include multiple measures of educators’ ability to perform, including the potential to
impact student achievement and growth.

3. States will create multi-tiered licensure systems aligned to a coherent developmental
continuum that reflects new performance expectations for educators and their
implementation in the learning environment and to assessments that are linked to
evidence of student achievement and growth.

4. States will reform current state licensure systems so they are more efficient, have true
reciprocity across states, and so that their credentialing structures support effective
teaching and leading toward student college- and career-readiness.

Program Approval

5. States will hold preparation programs accountable by exercising the state’s authority
to determine which programs should operate and recommend candidates for licensure
in the state, including establishing a clear and fair performance rating system to guide
continuous improvement. States will act to close programs that continually receive
the lowest rating and will provide incentives for programs whose ratings indicate
exemplary performance.

6. States will adopt and implement rigorous program approval standards to assure that
educator preparation programs recruit candidates based on supply and demand data,
have highly selective admissions and exit criteria including mastery of content, provide
high quality clinical practice throughout a candidate’s preparation that includes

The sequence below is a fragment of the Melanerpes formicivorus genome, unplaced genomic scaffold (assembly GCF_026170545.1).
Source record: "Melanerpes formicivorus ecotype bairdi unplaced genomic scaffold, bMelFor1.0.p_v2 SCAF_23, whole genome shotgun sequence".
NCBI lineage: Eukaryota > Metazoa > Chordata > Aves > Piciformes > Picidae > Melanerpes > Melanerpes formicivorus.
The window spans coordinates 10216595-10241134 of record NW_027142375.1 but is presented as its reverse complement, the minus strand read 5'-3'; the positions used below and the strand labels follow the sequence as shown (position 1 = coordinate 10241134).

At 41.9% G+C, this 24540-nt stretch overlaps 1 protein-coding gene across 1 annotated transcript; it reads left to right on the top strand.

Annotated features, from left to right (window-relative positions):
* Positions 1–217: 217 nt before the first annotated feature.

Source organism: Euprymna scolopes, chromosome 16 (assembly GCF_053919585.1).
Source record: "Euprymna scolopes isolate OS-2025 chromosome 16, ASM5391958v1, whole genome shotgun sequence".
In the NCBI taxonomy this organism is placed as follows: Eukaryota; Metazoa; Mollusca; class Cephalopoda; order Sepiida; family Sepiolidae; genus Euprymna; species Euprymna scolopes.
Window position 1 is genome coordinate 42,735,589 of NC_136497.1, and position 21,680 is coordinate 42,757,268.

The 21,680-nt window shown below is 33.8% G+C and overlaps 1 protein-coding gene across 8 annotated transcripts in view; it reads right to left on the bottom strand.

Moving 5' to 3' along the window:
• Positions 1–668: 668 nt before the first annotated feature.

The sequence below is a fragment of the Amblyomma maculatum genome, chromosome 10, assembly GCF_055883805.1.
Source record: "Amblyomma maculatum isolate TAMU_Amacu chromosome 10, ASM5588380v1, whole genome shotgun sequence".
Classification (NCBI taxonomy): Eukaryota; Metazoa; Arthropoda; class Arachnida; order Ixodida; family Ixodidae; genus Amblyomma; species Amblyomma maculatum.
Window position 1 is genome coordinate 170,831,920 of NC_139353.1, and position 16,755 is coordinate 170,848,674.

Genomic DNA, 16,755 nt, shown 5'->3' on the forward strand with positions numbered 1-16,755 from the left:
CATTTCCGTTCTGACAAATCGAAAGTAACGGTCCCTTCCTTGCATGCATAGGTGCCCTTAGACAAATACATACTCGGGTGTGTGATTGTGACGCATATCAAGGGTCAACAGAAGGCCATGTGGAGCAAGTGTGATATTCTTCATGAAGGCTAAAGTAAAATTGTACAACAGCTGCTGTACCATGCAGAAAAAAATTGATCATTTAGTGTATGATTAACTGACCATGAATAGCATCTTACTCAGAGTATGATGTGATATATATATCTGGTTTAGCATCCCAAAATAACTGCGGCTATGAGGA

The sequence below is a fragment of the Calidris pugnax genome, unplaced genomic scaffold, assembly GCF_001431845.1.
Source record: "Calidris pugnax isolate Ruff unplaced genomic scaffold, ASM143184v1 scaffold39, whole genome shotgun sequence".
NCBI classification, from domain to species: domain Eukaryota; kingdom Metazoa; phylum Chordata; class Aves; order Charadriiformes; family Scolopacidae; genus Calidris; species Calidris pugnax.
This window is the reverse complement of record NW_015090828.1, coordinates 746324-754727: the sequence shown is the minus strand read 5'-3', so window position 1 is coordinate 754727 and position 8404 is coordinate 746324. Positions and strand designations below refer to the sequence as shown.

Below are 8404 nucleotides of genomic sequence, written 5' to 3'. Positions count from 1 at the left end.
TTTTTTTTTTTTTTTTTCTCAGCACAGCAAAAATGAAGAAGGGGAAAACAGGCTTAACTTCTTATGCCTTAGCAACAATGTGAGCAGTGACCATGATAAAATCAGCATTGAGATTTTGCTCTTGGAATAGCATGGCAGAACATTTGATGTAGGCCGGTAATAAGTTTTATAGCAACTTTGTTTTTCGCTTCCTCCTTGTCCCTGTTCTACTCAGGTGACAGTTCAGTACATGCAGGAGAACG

experiences with the responsibilities of a school year from beginning to end, and that
produce quality candidates capable of positively impacting student achievement.

7. States will require alignment of preparation content standards to PK-12 student
standards for all licensure areas.

8. States will provide feedback, data, support, and resources to preparation programs
to assist them with continuous improvement and to act on any program approval or
national accreditation recommendations.

Data Collection, Analysis, and Reporting

9. States will develop and support state-level governance structures to guide
confidential and secure data collection, analysis, and reporting of PK-20 data and how
it informs educator preparation programs, hiring practices, and professional learning.
Using stakeholder input, states will address and take appropriate action, individually
and collectively, on the need for unique educator identifiers, links to non-traditional
preparation providers, and the sharing of candidate data among organizations and
across states.

10. States will use data collection, analysis, and reporting of multiple measures for
continuous improvement and accountability of preparation programs.


Anonymous said...

Call me old school, call me the a worry wart, but why are we trying to standardize and homogenize education in this country? Common Core, Common assessments and now we are going to expect private and public post secondaries and their respective state licensure agencies to standardize teacher training and certification?

I know I am a broken record but state tax dollars are being spent at state universities to prepare pre-service teachers to serve those states. Olympia,WA and Bangor, ME are not Owensboro or Barborville.

Equally, do we really think we are going to get the nation's professors to all agree to teach a common curriculum based upon what some big brother organization is trying to cram down their throughts?

Anonymous said...

Last I heard EPSB and KDE were on the outs with KDE's position being the release of specific student performance data associated with individual teachers to EPSB was FERPA violation. (By the way who in EPSB is even trained to review this type of data?)

Darn it don't they know that how one student performs on one test one day out of the year is a completely accurate and direct indicator of how effective a teacher has done his/her job all year? Thus one teacher's perceived effectiveness directly corrolates with how well an entire university education program's faculty trains all of its pre-service teachers.